exacerbate the discord that often arises when engaging these
ethical challenges. Responding in an informed, compassionate,
and ethically supportable manner is an essential part of highquality critical care medicine.
The primary defining characteristics of cardiac ICU (CICU)
patients are cardiovascular instability and life-threatening illness
that require intensive monitoring, advanced life-support techniques, or both. Many such patients have poor prognoses; a
substantial percentage die without leaving the hospital. Hence
clinicians working in critical care must be comfortable working
in the presence of death and dying and must be prepared for
the attendant ethical challenges that often arise. These issues
include, but are not limited to, writing do-not-resuscitate (DNR)
orders, negotiating with family members or surrogates who do

not want a patient to be told about a terminal diagnosis or
prognosis, trying to determine what level of treatment an irreversibly ill patient without decision-making capacity would choose
if able, and withholding or withdrawing life support. As medicine’s
ability to preserve the physiologic functioning of critically ill
patients has improved, physicians, other clinicians, patients, and
their families are increasingly faced with questions of when and
how to terminate life-sustaining treatment.
When addressing these issues, clinicians are best served by
remembering that their primary responsibility is to act in the
patient’s best interest by maintaining open and honest communication with patients, their surrogates, and with each other.
Acting in the patient’s best interest means providing the highquality treatment and care for those who will likely survive the
CICU and facilitating a peaceful and dignified death for those
who will not.
Economic and resource utilization issues complicate further
the work of ICU professionals. In the United States, CICU beds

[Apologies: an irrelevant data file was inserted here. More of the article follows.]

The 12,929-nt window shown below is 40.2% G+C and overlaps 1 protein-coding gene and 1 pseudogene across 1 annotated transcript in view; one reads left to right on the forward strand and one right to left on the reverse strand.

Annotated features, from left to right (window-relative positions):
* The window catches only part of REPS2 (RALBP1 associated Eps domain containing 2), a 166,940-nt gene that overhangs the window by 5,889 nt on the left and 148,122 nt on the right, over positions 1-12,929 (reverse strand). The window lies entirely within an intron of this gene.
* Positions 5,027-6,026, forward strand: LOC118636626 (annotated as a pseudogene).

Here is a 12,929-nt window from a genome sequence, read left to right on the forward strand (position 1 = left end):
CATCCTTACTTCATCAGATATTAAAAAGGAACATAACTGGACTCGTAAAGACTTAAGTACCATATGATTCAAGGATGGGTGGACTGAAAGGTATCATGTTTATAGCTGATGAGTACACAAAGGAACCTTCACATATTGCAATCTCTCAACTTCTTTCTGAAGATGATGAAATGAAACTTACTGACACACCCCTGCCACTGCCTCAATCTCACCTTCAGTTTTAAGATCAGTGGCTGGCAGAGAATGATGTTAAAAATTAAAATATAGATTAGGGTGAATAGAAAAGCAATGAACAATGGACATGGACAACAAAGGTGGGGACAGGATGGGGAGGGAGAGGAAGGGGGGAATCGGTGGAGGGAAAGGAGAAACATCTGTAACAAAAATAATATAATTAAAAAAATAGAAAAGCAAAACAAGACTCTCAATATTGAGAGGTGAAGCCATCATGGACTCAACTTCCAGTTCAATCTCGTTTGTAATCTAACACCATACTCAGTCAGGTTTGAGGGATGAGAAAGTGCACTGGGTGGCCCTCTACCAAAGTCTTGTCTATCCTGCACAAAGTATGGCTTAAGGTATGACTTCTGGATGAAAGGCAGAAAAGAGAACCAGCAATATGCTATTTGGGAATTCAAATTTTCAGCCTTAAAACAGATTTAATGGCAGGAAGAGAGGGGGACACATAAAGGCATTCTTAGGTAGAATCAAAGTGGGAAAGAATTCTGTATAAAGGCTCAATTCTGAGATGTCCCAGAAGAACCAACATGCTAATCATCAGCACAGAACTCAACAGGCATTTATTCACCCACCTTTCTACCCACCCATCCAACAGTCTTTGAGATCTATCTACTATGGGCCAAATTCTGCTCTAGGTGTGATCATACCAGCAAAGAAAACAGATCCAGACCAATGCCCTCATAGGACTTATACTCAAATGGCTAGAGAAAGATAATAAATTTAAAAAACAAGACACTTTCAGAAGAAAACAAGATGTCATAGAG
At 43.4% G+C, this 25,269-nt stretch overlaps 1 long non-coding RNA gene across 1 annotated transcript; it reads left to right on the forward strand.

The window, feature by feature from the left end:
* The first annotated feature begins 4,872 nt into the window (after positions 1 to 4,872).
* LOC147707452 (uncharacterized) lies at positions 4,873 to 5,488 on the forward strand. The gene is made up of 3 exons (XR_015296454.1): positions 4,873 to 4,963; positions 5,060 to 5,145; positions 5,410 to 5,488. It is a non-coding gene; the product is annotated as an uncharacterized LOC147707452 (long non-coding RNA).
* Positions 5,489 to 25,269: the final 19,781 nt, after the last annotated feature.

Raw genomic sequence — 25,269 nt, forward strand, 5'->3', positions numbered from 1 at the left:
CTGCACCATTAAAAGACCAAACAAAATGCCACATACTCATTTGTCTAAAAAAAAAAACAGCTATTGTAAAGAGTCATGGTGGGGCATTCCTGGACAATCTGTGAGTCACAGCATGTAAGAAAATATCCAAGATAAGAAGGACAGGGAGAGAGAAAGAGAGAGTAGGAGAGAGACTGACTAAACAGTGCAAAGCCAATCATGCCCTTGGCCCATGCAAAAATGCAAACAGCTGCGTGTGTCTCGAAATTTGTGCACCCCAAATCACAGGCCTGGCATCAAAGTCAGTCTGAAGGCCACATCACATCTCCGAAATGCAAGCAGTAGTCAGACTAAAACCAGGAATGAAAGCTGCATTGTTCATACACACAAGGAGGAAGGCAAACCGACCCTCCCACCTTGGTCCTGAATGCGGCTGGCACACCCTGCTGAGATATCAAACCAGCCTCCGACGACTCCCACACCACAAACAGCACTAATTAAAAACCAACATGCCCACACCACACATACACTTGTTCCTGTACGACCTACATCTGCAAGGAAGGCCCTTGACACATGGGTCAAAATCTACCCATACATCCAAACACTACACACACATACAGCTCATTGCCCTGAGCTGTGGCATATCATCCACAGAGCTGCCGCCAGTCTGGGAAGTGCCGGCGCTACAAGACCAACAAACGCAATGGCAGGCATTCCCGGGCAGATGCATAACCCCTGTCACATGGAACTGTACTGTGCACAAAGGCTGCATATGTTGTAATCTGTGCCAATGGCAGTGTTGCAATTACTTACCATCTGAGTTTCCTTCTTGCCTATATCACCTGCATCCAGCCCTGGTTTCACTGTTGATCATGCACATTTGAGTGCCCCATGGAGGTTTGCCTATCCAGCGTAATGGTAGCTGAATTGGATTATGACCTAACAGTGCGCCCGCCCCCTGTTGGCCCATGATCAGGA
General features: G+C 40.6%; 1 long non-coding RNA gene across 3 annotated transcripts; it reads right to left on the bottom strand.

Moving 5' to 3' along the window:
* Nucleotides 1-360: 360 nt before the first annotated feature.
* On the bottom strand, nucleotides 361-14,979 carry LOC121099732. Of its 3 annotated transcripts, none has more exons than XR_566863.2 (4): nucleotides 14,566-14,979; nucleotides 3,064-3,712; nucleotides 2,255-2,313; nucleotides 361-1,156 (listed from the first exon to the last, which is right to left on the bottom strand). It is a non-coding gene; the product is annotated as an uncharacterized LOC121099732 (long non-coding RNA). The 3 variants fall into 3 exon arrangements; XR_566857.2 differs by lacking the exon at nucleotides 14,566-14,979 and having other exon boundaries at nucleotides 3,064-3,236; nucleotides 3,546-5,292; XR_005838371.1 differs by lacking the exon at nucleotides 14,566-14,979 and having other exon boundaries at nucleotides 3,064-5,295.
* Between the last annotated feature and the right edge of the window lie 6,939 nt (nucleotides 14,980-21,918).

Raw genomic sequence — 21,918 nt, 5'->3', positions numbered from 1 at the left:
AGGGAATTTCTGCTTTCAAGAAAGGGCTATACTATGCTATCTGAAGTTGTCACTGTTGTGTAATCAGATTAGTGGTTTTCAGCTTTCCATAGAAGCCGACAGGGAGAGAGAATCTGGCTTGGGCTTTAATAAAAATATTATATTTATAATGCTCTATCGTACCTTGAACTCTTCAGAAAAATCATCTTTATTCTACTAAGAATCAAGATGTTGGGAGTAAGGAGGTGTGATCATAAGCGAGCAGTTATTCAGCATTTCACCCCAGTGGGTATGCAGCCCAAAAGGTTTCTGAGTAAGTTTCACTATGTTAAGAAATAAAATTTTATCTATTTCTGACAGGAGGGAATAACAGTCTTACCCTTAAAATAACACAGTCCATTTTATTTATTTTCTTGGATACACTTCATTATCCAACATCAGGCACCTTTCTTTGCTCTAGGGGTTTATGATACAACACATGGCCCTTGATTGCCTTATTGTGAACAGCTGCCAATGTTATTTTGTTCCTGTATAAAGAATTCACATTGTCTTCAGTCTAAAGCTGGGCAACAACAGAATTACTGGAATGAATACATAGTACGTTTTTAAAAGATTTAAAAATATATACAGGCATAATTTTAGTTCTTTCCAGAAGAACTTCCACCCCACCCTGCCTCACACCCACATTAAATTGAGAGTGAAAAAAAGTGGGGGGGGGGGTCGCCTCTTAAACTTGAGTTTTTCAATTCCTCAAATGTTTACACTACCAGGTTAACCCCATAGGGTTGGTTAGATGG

cost from $4000 to $10,000 per day.2,3 In the current climate of
increasing pressures to limit health care costs, the pattern of
increased financial costs accrued by patients with poor prognoses
in ICUs has drawn increased scrutiny, prompting the study of
strategies to avoid prolonged futile ICU treatment.4 The practice

11

Downloaded from www.medicalbr.com

Downloaded for User1 23 (adam.smith@banit.me) at ABMU - East Hospitals (Neath Port Talbot and Bridgend areas) from ClinicalKey.com by Elsevier on November 05, 2018.
For personal use only. No other uses without permission. Copyright ©2018. Elsevier Inc. All rights reserved.


12

PART I Introduction

of providing tens of thousands of dollars’ worth of advanced
care to ICU patients who have essentially no chance of recovery
is ethically problematic, given the potential to deplete patients’
savings and to drive them and their families into bankruptcy.
Furthermore, health care resources are limited, in terms of dollars,
ICU beds, and personnel time and effort. With many CICUs
routinely filled to capacity, allowing patients with no real chance
of improvement to occupy CICU beds may prevent other patients
with a high probability of benefiting from intensive care from
being able to gain access to the CICU. Although there is general
opposition to withholding potentially beneficial therapies solely
for economic reasons, in the current political and economic
climate, critical care physicians and other clinicians should become
conversant with ICU economics and develop sound stewardship
practices of CICU resources.
This chapter provides a basic overview of the ethical challenges that arise in critical care medicine. After a review of
basic principles, guidelines, and methods of bioethics, as well
as a discussion of the ethical challenges related to health care
economics in the ICU, this chapter focuses on specific ethical
issues related to withholding and withdrawal of life support.
Brief discussions of euthanasia and cross-cultural conflict are
also included. Some cases are presented to illuminate how the
frameworks and practices described in this chapter may be
applied.

WESTERN BIOETHICS
Bioethics addresses two distinct but overlapping areas: the generic
issue of what it means to provide health care in a manner
consistent with basic moral values and the more specific challenge
of identifying principles and guidelines for proper conduct that
can be widely agreed on by the health care professions. For
example, although confidentiality in medicine, as in law, is a
strict ethical rule, it derives less from abstract moral values and
more from its necessity for the effective provision of treatment
and care. For the purposes of this chapter, the term bioethics
represents guidelines for proper and principled conduct by health
care professionals.
Although Western bioethics dates to the ancient Greeks, it